Native advertising: everybody’s doing it.
It should come as no surprise that digital consumers dislike the medley of banners, pop-ups, and screen-consuming advertisements that have become part and parcel of everyday Internet browsing. In fact, according to a recent survey by eMarketer, more than 25% of Internet users rely on an ad blocker to ward off such unwanted and often tone-deaf solicitations. And while it’s easy to see why ad-blocking tools are so popular, their prevalence begs the question: what direct-to-consumer resources are left in a brand’s arsenal?
Sponsored content has been the subject of much industry speculation in recent years, with some brands celebrating the shift and others struggling to keep up. So how can native advertising be leveraged effectively by brands of all sizes? Let’s take a look at the suite of native options currently available to advertisers, the brands that have already embraced this new medium, and the publishers and agencies executing these innovative campaigns:
Bridge the Gap Between Advertising and Entertainment
Streaming giant Netflix makes excellent use of its native advertising capabilities with innovative campaigns designed around their diverse series portfolio. In September 2015, the company partnered with the branded content division at the Wall Street Journal to build hype for its series “Narcos” with original reporting, video interviews, graphics, photos, and an interactive map telling the story of cocaine as a business. The article was interactive, engaging, and creative. Perhaps most importantly, the campaign offered real value that was of interest to WSJ’s existing audience. With this initiative, Netflix embodied the key to a successful native campaign: offering consumers high-quality content experiences that move past the oft-stigmatized “advertorial” label.
Leave Execution to the Experts
In response to this demand for high quality sponsored content, and as written stories, videos, quizzes, and podcasts have been rapidly swept into traditional media companies’ purview, publishers large and small have invested in teams to create native campaigns in-house. This shift gives advertisers the opportunity to work directly with publishers to create tailor-made brand experiences, rather than outsourcing this work to a traditional external agency. As the New York Times describes it, “the resulting arrangements are more client-agency than advertiser-publisher, and advertisers are looking to media companies for a full range of services, from the production of campaigns to the often paid-for placement of the content across the internet and social media.”
Content Distribution: The Great Social Migration
Content distribution in today’s social media-dominated consumption environment has become tricky terrain for the publishers in question. As more consumers turn to their newsfeeds for content, Facebook has become a primary distributor for many publications’ sponsored posts.
Facebook’s ubiquity has posed challenges for publishers who create native content for advertisers; for a competitive price, social platforms offer advertisers large, targeted consumer groups that diminish the value of publishers’ own channels. “With a weaker claim over audiences, publishers have been left to compete for advertising on different terms, leaning less on the size or demographics of their readerships, and more on the sorts of campaigns they can engineer for advertisers,” says the New York Times. As Facebook’s native advertising policies continue to evolve, some publishers remain troubled by how much power the distribution process and shared engagement data places in the hands of advertisers.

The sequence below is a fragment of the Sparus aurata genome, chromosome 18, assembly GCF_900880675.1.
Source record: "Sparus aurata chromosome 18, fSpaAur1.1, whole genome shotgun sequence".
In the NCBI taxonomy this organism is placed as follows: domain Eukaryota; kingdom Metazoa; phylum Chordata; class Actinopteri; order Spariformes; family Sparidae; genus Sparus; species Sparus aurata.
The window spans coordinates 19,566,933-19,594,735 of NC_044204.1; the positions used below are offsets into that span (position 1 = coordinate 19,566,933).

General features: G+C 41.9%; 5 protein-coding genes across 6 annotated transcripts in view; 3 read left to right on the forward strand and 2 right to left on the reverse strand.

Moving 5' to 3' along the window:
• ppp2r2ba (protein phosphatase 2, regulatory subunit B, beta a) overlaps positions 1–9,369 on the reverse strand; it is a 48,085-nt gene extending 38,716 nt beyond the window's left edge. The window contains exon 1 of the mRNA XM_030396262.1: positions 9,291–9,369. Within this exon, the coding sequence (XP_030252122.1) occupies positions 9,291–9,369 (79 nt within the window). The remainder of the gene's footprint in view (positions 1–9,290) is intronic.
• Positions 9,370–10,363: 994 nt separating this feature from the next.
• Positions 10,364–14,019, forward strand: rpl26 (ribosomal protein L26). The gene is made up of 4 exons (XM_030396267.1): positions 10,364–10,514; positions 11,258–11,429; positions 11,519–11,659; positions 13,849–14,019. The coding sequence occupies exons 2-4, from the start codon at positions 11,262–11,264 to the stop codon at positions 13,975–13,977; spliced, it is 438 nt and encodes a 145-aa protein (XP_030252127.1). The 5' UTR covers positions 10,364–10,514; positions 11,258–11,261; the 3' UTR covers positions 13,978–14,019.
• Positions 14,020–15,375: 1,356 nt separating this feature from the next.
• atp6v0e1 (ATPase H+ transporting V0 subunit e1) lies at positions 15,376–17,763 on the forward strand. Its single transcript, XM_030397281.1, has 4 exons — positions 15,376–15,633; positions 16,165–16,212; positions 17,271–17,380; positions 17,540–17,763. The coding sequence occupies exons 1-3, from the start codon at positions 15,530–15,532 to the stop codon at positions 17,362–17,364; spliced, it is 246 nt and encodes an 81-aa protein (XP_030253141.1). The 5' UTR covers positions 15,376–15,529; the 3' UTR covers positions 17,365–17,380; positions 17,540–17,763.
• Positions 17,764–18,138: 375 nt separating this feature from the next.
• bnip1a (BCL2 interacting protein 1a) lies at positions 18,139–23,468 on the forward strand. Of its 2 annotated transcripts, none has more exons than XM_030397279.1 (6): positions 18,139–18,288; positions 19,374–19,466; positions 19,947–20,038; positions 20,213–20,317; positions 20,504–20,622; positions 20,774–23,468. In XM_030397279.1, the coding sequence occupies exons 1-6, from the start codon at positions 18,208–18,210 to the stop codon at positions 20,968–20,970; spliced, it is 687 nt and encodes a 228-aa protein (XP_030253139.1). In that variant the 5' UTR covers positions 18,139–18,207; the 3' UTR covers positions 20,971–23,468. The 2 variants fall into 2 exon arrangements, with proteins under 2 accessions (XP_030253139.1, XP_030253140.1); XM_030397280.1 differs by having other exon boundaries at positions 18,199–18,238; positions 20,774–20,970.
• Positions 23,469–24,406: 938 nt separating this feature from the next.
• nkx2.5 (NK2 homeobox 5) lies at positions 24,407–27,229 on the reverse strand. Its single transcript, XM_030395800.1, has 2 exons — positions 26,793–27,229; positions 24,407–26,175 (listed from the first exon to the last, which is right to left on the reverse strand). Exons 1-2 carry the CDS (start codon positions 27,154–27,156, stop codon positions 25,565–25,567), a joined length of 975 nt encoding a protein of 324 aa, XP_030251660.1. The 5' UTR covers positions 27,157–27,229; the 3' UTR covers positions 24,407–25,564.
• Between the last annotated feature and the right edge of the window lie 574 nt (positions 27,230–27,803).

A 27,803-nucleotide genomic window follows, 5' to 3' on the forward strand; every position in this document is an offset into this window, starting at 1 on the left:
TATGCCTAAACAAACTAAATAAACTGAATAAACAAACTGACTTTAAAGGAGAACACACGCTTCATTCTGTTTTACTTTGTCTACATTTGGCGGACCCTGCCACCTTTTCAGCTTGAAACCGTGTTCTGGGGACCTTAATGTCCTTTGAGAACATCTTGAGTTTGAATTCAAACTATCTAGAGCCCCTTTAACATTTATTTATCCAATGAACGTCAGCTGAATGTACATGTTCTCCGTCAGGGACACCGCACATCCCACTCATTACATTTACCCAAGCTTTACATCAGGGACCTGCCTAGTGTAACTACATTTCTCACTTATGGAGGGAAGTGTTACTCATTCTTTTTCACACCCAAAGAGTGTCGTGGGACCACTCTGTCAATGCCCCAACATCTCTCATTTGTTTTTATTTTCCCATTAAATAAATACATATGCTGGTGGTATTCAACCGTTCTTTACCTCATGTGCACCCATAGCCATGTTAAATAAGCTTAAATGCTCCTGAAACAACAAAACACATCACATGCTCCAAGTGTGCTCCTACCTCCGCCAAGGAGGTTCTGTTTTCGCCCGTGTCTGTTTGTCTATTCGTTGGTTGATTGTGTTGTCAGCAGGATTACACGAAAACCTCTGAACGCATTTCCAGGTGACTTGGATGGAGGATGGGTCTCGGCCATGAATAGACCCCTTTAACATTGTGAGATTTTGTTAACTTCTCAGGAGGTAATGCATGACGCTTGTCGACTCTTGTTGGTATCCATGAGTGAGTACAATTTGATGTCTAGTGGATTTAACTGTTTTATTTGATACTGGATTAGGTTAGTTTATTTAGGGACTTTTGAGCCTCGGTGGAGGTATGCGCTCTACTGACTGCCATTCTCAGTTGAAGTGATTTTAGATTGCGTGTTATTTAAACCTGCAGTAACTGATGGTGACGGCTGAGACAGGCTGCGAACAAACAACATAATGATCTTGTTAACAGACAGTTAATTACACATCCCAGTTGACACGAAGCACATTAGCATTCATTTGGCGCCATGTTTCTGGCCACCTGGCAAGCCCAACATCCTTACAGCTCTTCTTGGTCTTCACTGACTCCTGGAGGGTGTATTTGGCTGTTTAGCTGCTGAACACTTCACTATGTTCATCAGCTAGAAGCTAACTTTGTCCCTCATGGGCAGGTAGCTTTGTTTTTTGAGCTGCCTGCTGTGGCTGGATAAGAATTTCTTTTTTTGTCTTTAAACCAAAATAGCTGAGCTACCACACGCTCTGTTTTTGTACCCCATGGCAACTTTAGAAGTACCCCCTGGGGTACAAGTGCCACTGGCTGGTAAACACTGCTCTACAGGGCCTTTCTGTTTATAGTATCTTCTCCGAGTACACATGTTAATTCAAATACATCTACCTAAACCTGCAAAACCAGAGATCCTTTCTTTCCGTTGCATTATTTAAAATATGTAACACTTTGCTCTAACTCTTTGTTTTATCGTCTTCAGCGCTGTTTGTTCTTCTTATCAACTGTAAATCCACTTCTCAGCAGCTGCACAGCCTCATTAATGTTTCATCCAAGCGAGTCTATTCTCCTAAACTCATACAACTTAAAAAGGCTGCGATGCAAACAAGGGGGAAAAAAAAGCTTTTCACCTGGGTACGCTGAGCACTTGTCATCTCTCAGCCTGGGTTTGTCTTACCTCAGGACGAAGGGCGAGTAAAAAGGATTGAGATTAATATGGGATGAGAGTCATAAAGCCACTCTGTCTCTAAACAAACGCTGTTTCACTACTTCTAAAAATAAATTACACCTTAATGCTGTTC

Despite Facebook’s dominance, there are still ways to innovate on other social platforms. Social media influencers have quickly learned how to monetize their loyal followings, and are increasingly open to working with brands on sponsored posts.
Identify influencers whose aesthetic and personality align with your brand, and explore the potential benefits of developing partnered posts tailored to their style and voice. When executed in line with FTC’s social media-specific guidelines, a synergistic influencer partnership can introduce your brand to new audiences. “It’s a conversation that they can have almost nonstop through the day, every day, over the course of 365 days a year,” Edward East, CEO of influencer-marketing company Billion Dollar Boy, told Business Insider. Influencers can engage in constant, real-time dialogue with consumers — something that your brand may not be capable of doing on its own.
Will sponsored content ever fully replace the revenue generated by traditional advertising? While it may be too soon to tell where exactly this work in progress is headed, it’s exciting to explore how the medium and its many players will continue to adapt and evolve over the coming years.
This article originally appeared on Business2Community.
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